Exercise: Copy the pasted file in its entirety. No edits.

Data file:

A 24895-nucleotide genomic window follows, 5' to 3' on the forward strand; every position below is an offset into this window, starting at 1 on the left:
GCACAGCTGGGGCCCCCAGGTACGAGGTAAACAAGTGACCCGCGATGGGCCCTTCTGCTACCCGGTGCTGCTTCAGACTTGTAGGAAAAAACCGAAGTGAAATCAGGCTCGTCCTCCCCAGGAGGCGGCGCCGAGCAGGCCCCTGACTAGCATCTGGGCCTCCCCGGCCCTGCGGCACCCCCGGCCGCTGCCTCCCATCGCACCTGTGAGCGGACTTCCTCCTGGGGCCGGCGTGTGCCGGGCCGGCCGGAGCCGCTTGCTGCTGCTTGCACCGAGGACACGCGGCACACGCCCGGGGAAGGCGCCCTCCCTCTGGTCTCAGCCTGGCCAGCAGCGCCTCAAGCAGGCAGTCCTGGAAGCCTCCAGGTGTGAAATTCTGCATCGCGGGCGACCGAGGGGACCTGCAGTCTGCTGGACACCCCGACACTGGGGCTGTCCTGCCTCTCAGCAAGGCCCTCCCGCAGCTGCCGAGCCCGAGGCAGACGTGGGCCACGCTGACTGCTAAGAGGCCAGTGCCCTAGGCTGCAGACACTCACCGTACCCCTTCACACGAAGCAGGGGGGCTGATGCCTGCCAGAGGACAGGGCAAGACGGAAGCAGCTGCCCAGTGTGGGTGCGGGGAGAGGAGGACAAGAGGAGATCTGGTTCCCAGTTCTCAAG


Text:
A 24895-nucleotide genomic window follows, 5' to 3' on the forward strand; every position below is an offset into this window, starting at 1 on the left:
GCACAGCTGGGGCCCCCAGGTACGAGGTAAACAAGTGACCCGCGATGGGCCCTTCTGCTACCCGGTGCTGCTTCAGACTTGTAGGAAAAAACCGAAGTGAAATCAGGCTCGTCCTCCCCAGGAGGCGGCGCCGAGCAGGCCCCTGACTAGCATCTGGGCCTCCCCGGCCCTGCGGCACCCCCGGCCGCTGCCTCCCATCGCACCTGTGAGCGGACTTCCTCCTGGGGCCGGCGTGTGCCGGGCCGGCCGGAGCCGCTTGCTGCTGCTTGCACCGAGGACACGCGGCACACGCCCGGGGAAGGCGCCCTCCCTCTGGTCTCAGCCTGGCCAGCAGCGCCTCAAGCAGGCAGTCCTGGAAGCCTCCAGGTGTGAAATTCTGCATCGCGGGCGACCGAGGGGACCTGCAGTCTGCTGGACACCCCGACACTGGGGCTGTCCTGCCTCTCAGCAAGGCCCTCCCGCAGCTGCCGAGCCCGAGGCAGACGTGGGCCACGCTGACTGCTAAGAGGCCAGTGCCCTAGGCTGCAGACACTCACCGTACCCCTTCACACGAAGCAGGGGGGCTGATGCCTGCCAGAGGACAGGGCAAGACGGAAGCAGCTGCCCAGTGTGGGTGCGGGGAGAGGAGGACAAGAGGAGATCTGGTTCCCAGTTCTCAAG